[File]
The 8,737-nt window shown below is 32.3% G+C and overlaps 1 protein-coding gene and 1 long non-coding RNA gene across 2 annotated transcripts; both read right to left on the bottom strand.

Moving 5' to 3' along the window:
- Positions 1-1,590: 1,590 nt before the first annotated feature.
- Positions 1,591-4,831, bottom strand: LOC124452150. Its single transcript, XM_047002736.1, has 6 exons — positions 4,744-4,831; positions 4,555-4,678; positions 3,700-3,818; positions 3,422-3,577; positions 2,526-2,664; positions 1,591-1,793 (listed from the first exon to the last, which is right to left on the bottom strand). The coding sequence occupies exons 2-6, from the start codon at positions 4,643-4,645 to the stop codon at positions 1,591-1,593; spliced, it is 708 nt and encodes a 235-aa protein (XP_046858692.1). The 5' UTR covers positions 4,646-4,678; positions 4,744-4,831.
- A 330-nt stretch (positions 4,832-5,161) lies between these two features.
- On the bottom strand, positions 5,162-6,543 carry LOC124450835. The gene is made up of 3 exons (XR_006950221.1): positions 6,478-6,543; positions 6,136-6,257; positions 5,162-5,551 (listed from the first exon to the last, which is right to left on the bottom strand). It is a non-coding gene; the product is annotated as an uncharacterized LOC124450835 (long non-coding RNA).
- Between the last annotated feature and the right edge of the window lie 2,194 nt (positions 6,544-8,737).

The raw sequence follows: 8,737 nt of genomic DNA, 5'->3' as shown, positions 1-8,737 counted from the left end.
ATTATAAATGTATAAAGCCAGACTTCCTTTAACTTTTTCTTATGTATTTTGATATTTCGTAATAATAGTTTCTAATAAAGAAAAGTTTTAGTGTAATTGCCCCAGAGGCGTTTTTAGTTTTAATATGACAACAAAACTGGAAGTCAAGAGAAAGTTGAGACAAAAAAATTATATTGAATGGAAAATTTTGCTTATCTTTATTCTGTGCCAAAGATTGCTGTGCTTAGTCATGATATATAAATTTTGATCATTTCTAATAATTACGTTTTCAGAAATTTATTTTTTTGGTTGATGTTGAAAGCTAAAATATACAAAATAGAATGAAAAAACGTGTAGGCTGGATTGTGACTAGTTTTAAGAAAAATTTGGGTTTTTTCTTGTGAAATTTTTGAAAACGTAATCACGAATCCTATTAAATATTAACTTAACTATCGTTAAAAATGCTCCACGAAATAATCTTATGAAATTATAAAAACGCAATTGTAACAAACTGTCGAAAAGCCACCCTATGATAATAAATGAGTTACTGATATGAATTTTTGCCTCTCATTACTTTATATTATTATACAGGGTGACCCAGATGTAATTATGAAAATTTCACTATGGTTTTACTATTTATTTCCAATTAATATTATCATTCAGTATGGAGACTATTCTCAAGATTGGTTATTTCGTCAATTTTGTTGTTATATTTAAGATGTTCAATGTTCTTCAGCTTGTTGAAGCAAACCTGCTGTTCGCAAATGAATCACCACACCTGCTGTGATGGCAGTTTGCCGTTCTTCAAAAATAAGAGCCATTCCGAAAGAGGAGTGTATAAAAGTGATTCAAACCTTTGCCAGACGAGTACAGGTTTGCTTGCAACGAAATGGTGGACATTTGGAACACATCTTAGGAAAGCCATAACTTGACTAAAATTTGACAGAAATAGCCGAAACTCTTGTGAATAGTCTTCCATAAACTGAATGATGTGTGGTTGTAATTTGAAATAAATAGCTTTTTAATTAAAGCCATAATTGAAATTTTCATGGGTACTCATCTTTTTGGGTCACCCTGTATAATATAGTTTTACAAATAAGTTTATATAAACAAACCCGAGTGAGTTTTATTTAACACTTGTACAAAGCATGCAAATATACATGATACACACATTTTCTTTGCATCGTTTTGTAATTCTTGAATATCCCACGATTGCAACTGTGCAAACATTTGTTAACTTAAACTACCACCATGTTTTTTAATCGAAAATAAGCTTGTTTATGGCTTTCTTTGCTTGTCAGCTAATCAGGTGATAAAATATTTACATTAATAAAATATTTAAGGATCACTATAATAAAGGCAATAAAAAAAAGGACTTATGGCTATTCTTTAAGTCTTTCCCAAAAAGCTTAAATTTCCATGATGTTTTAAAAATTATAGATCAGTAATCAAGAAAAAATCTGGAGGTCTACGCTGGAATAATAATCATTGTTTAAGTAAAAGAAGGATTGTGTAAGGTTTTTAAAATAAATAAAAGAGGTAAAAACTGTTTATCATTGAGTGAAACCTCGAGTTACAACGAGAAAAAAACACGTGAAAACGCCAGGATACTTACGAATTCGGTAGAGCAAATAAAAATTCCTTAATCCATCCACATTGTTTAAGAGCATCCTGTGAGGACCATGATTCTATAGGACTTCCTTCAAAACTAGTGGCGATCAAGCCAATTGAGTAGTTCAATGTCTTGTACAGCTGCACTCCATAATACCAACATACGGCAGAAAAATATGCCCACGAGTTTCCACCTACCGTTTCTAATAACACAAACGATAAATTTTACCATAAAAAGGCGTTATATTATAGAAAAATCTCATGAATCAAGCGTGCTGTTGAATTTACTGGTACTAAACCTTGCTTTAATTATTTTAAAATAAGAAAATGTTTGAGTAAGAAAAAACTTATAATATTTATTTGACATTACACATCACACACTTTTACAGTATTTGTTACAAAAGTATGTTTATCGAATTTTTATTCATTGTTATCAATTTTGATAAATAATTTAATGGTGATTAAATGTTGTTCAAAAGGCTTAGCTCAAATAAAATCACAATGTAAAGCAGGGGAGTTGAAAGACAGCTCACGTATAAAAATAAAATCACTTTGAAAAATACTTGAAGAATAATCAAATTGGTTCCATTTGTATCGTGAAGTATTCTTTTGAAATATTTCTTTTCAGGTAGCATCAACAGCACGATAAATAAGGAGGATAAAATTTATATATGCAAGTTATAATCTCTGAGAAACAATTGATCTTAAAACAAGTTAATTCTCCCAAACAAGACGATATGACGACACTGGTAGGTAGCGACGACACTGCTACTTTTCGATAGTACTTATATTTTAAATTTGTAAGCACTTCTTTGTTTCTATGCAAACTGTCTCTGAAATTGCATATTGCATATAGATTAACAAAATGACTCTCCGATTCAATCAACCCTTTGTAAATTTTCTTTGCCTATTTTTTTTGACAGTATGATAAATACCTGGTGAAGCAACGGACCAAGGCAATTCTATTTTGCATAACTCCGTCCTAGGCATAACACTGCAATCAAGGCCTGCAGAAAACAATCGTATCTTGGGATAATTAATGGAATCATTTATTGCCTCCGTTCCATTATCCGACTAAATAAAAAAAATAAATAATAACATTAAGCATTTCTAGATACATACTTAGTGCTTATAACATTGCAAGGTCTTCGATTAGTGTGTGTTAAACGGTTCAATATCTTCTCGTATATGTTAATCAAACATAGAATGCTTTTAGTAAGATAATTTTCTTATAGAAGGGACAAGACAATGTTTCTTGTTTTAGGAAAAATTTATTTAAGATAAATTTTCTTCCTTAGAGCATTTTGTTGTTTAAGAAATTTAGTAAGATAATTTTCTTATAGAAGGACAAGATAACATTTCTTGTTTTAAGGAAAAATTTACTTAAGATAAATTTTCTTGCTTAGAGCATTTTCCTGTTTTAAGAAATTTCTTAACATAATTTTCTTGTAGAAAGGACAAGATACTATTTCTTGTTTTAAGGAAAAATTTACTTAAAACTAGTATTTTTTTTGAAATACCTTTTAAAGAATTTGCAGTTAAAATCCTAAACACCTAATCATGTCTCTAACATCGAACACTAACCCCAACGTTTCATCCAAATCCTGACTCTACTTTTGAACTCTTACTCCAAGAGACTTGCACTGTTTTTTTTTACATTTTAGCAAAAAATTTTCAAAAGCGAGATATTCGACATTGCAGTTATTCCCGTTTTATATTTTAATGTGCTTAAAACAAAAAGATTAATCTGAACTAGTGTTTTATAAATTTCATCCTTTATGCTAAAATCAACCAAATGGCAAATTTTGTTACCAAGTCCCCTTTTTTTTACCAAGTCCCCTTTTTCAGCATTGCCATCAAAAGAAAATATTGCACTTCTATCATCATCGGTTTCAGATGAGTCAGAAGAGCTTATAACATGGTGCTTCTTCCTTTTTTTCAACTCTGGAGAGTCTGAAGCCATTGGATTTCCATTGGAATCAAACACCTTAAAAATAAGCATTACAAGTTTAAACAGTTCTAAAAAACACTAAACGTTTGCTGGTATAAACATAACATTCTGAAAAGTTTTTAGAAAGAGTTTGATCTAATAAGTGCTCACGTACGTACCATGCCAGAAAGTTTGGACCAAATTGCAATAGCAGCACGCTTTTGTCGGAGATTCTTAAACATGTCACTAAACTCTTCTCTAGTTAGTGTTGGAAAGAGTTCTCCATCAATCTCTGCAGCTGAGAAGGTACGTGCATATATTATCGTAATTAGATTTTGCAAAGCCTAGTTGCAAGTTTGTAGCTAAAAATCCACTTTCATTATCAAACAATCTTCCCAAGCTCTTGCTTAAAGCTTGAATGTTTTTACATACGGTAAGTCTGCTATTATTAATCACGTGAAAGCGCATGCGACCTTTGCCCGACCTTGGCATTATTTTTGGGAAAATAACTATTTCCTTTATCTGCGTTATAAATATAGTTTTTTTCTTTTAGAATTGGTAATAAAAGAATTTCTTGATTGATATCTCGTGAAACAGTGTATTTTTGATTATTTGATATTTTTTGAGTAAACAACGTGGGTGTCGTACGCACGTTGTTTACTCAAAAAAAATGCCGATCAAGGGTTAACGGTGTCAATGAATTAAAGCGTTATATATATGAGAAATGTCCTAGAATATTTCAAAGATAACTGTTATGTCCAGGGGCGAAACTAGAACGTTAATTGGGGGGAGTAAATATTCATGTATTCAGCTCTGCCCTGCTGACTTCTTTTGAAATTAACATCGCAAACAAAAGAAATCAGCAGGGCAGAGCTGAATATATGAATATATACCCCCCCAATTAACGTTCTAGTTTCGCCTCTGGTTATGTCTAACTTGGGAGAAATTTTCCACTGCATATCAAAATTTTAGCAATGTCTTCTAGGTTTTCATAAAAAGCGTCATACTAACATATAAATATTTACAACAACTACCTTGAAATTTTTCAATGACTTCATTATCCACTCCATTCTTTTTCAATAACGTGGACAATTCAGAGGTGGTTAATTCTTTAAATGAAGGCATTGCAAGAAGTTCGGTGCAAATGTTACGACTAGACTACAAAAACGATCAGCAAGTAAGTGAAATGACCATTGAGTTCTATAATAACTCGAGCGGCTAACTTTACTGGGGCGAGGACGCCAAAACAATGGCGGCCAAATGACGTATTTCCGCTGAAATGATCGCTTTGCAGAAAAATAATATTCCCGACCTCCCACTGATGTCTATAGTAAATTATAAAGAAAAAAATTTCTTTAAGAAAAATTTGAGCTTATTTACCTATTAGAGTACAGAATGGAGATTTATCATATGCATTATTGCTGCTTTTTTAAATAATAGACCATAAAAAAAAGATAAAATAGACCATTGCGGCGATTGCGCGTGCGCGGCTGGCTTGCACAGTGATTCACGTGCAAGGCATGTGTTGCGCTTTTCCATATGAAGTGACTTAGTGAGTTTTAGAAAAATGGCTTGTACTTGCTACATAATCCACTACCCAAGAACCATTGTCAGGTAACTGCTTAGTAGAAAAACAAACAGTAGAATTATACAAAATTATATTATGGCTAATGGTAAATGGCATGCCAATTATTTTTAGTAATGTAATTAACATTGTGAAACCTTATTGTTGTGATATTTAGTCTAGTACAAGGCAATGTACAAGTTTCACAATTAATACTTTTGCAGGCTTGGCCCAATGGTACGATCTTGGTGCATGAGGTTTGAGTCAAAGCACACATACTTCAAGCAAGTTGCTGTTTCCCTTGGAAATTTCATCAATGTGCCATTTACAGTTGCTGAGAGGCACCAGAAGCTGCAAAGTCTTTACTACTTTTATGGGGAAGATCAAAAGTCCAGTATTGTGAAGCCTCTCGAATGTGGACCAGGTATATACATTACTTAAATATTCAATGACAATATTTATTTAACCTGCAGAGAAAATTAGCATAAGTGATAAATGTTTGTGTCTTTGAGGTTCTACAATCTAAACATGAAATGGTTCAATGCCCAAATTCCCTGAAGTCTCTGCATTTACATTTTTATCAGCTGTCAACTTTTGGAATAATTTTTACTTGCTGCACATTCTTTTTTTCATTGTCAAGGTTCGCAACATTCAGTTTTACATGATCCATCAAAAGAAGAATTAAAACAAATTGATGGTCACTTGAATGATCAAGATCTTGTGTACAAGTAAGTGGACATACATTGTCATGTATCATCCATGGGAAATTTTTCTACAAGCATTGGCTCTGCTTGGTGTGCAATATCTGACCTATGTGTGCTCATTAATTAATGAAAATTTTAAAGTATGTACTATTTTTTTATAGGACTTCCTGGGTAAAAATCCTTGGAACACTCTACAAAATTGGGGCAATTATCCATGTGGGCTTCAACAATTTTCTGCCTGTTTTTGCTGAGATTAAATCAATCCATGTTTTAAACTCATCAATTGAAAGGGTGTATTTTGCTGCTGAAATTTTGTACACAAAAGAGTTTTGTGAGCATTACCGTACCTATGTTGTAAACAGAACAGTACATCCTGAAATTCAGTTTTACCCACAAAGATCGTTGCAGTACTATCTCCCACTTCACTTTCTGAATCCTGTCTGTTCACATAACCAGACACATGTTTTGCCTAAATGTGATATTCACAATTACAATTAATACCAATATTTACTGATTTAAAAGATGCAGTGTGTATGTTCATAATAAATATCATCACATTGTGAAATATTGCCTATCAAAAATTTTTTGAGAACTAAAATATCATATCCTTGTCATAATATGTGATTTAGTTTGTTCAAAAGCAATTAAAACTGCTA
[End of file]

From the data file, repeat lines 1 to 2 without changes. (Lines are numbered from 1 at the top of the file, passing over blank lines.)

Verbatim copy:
The 8,737-nt window shown below is 32.3% G+C and overlaps 1 protein-coding gene and 1 long non-coding RNA gene across 2 annotated transcripts; both read right to left on the bottom strand.

Moving 5' to 3' along the window: